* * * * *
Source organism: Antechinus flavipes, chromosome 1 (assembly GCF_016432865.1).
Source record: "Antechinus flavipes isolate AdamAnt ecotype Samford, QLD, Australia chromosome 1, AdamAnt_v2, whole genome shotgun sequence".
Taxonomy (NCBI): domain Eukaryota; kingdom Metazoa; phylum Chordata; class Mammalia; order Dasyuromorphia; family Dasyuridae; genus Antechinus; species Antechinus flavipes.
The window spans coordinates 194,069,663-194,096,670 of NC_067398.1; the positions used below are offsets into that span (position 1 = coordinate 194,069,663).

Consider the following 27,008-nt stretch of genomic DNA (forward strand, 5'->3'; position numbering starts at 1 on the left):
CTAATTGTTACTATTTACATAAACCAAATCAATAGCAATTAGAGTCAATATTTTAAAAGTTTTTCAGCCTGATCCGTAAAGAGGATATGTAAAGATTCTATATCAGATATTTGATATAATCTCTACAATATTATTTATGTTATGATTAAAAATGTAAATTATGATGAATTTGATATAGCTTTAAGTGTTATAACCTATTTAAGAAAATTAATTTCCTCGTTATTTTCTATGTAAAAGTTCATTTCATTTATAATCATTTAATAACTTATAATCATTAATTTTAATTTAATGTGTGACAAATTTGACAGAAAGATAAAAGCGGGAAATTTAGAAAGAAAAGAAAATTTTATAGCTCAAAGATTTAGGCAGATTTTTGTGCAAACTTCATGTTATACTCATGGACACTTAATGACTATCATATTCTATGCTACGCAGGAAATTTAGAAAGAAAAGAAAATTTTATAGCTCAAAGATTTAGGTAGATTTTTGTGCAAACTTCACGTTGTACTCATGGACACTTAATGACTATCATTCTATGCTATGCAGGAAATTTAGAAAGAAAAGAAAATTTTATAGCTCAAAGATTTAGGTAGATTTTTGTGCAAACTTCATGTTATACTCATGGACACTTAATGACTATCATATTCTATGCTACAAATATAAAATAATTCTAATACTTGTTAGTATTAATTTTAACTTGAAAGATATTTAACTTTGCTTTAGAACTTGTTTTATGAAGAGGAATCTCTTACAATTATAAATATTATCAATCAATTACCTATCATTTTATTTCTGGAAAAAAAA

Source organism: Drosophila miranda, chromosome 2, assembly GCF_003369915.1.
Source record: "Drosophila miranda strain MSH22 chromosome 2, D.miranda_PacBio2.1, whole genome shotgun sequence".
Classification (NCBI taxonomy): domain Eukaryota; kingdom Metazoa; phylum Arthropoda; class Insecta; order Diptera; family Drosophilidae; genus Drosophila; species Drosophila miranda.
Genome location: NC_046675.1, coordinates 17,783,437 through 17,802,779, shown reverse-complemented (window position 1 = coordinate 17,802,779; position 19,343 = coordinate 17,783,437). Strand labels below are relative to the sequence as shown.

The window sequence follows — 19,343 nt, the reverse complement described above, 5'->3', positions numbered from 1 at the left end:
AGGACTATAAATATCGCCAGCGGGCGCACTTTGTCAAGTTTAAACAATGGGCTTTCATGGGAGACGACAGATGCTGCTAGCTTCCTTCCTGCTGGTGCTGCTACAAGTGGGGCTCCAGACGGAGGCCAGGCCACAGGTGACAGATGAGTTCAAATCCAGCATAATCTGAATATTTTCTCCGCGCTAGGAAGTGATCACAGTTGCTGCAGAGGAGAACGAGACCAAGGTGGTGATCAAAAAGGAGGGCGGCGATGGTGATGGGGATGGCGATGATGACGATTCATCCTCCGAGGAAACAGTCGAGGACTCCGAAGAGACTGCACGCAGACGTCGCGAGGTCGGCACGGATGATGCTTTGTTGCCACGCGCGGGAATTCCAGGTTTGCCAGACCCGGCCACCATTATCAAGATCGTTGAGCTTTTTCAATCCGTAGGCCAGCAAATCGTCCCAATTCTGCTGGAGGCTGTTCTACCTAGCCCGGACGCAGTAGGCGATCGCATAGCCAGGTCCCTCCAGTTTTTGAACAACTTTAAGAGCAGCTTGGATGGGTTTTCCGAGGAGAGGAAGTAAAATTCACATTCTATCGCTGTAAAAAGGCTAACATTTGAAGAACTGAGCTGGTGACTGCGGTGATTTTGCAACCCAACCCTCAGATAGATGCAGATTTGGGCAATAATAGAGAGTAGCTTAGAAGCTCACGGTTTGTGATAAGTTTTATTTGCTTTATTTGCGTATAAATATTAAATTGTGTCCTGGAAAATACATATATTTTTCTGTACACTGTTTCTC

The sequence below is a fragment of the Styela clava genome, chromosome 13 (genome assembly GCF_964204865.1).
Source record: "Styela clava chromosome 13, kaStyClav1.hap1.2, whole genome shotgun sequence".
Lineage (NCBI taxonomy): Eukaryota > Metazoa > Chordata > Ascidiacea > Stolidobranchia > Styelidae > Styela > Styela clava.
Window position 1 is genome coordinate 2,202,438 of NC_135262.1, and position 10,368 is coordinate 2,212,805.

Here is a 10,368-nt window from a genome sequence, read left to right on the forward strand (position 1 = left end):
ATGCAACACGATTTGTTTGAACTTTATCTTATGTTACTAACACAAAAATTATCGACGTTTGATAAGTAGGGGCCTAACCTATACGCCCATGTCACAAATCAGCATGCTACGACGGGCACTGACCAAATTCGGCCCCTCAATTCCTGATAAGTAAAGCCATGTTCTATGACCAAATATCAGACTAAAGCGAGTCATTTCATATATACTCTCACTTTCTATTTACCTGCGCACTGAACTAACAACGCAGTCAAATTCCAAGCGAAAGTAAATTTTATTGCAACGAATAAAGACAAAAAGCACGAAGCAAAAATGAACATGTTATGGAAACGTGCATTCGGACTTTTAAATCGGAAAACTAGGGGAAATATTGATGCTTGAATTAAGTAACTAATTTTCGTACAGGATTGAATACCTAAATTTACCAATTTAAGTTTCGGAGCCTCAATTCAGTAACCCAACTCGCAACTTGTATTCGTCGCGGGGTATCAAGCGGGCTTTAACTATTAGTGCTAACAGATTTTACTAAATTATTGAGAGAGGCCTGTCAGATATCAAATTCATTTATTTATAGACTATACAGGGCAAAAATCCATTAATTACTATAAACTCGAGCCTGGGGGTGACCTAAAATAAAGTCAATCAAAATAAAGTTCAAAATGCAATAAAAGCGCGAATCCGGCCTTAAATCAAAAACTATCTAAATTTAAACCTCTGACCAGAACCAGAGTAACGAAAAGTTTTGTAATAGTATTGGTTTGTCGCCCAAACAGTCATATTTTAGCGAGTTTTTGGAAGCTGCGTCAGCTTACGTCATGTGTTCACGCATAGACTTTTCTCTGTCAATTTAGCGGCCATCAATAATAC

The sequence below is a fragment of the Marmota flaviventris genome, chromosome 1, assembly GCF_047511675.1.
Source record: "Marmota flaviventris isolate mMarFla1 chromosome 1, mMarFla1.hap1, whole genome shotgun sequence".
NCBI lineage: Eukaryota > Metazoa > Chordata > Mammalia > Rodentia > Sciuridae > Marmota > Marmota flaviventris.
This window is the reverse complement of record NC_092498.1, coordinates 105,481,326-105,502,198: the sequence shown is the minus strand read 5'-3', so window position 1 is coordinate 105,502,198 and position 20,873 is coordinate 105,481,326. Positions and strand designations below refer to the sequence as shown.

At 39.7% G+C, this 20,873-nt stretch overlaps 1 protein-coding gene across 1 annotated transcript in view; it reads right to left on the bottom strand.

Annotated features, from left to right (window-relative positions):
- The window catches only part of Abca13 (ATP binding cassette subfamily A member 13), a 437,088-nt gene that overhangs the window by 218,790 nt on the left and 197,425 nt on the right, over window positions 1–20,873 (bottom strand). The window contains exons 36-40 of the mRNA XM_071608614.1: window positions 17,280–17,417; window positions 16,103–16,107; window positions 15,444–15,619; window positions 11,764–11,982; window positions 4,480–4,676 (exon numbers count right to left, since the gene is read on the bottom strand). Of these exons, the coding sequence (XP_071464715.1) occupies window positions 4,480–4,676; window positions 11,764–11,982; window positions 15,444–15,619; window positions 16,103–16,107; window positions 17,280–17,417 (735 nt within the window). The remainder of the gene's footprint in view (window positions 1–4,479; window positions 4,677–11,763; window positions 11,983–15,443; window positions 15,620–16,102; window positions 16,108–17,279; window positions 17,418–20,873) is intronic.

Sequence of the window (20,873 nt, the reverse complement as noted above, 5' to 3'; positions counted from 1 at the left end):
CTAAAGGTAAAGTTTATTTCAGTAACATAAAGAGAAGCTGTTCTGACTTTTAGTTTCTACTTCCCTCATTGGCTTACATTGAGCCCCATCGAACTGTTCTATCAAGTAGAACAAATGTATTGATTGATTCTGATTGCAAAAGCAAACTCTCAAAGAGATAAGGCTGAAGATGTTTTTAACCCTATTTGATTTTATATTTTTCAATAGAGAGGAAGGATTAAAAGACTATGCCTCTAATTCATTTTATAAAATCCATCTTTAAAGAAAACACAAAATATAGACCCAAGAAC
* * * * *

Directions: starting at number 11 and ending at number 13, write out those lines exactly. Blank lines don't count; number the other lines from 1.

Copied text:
The window sequence follows — 19,343 nt, the reverse complement described above, 5'->3', positions numbered from 1 at the left end:
AGGACTATAAATATCGCCAGCGGGCGCACTTTGTCAAGTTTAAACAATGGGCTTTCATGGGAGACGACAGATGCTGCTAGCTTCCTTCCTGCTGGTGCTGCTACAAGTGGGGCTCCAGACGGAGGCCAGGCCACAGGTGACAGATGAGTTCAAATCCAGCATAATCTGAATATTTTCTCCGCGCTAGGAAGTGATCACAGTTGCTGCAGAGGAGAACGAGACCAAGGTGGTGATCAAAAAGGAGGGCGGCGATGGTGATGGGGATGGCGATGATGACGATTCATCCTCCGAGGAAACAGTCGAGGACTCCGAAGAGACTGCACGCAGACGTCGCGAGGTCGGCACGGATGATGCTTTGTTGCCACGCGCGGGAATTCCAGGTTTGCCAGACCCGGCCACCATTATCAAGATCGTTGAGCTTTTTCAATCCGTAGGCCAGCAAATCGTCCCAATTCTGCTGGAGGCTGTTCTACCTAGCCCGGACGCAGTAGGCGATCGCATAGCCAGGTCCCTCCAGTTTTTGAACAACTTTAAGAGCAGCTTGGATGGGTTTTCCGAGGAGAGGAAGTAAAATTCACATTCTATCGCTGTAAAAAGGCTAACATTTGAAGAACTGAGCTGGTGACTGCGGTGATTTTGCAACCCAACCCTCAGATAGATGCAGATTTGGGCAATAATAGAGAGTAGCTTAGAAGCTCACGGTTTGTGATAAGTTTTATTTGCTTTATTTGCGTATAAATATTAAATTGTGTCCTGGAAAATACATATATTTTTCTGTACACTGTTTCTC

The sequence below is a fragment of the Styela clava genome, chromosome 13 (genome assembly GCF_964204865.1).